“Trust me, if you ring a League Two club for a player, you think they’ll say: ‘Ah, we want about £100k for him.’ They don’t. They say: ‘We want £17m!’ There’s no rhyme or reason in the market now, you either pay it, or you don’t.”
Sean Dyche isn’t shy in describing the difficulties he faces at Burnley. Quite publicly he insists their status in the Premier League is under threat if they don’t stretch their budget, a budget Dyche himself has traversed expertly over nearly eight years at Turf Moor.
How chairman Mike Garlick reacts remains to be seen, and Dyche’s future is similarly uncertain, but the Burnley boss has been crystal clear over recent weeks: the transfer market has changed, and the club need to catch up.
Looking at their performances on the pitch, you wouldn’t think there was a need for concern. Dyche has Burnley in the top half, against all odds, having won six and drawn three of their last 10. With a net spend of just under £9m per season, it’s an incredible feat. Just like his English colleague Chris Wilder at Sheffield United, who they face on Super Sunday, Dyche is overachieving. But how long can it go on for?
Burnley vs Sheff Utd
July 5, 2020, 11:30am
“If you want to really, really jump, you’ve got to be looking at the £25m mark,” Dyche tells Sky Sports. “I don’t think this club will do that. So, therefore, we are always in this lower bracket anyway.”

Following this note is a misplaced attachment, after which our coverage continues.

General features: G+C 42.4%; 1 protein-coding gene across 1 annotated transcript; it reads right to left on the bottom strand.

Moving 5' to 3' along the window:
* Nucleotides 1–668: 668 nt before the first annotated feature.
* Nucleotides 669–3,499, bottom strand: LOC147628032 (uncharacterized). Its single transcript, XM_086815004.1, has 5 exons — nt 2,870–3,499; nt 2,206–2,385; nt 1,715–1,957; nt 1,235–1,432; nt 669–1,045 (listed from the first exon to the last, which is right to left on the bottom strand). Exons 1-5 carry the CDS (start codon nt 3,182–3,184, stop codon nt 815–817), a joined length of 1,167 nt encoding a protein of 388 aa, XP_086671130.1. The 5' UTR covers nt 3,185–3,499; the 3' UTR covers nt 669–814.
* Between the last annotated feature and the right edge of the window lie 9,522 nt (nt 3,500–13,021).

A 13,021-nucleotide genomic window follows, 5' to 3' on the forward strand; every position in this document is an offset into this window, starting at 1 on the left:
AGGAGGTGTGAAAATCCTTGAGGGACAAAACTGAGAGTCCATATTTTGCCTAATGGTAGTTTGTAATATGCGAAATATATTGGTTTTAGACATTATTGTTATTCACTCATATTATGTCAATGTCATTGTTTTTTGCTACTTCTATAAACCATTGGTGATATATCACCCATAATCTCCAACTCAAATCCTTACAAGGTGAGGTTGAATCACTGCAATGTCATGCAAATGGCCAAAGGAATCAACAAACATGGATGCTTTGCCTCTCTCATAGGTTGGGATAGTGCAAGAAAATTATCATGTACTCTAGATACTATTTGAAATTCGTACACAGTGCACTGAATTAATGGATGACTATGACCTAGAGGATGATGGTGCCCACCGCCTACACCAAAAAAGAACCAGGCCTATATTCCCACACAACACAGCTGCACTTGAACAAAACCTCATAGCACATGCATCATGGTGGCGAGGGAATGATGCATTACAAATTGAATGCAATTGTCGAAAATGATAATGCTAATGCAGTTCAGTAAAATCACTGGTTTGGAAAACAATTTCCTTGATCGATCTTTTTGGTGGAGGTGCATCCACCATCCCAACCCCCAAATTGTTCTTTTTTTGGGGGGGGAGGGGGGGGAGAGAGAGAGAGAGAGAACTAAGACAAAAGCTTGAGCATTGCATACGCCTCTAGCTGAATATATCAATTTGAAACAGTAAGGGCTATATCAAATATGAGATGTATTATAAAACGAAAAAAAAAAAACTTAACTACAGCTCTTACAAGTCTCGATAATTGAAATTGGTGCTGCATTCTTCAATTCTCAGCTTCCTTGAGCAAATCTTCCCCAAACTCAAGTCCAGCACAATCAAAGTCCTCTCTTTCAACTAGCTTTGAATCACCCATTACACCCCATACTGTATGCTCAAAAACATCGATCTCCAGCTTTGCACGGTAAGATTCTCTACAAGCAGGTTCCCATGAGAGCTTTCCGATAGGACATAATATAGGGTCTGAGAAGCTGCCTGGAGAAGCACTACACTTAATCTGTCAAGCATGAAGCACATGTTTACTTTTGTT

According to Transfermarkt, Burnley have made six signings over £10m; of current Premier League clubs, only Sheffield United and Norwich have made fewer. Newcastle (24), Southampton (23), West Ham (19), Bournemouth (13), Brighton (9) and Palace (7) have all made more.
Signings over £10m (source: Transfermarkt)
“As a club that doesn’t want to put money out there and hope, we have to try and make the signings that are edging towards ‘these are going to work,’ rather than a ‘right let’s just wait and see if he works, we’ll just take them anyway,’ which some clubs do.
“They go on a 50/50 risk with signings, whereas we’ve got to try and make it 70/30 in our favour. So that’s where it gets tricky and difficult.”
Dyche’s recruitment has been superb. Phil Bardsley cost £750k. Charlie Taylor was a free transfer. Johan Gudmundsson cost £2.2m. Nick Pope was just over £1m, as was Ashley Barnes and Matt Lowton. James Tarkowski around £4m. Ashley Westwood was £3.5m. The list is long and impressive.
These are Dyche’s trophies. It’s clear he is proud, and enjoys coaching prospect signings into Premier League regulars. With such a low budget, his coaching ability is tested more than the majority of Premier League managers.
Dyche’s most valuable signings
|Tom Heaton||Free (sold for £9m)|
|Scott Arfield||Free (sold for £2.7m)|
|Michael Keane||£2.3m (sold for £25m)|
“I think it’s an enjoyable challenge because it’s something I believe in, and always have done. When I first went into coaching with the Watford Under-18s, my main aim was to give them more than I had received in my career. I thought if I could give them more, and they develop, that is the key. And I strongly believe that as a manager now.
“Of course you’ve got to get results, but if you can do that in a way that the players are benefiting, growing, maturing, you’re raising your chances of winning again anyway.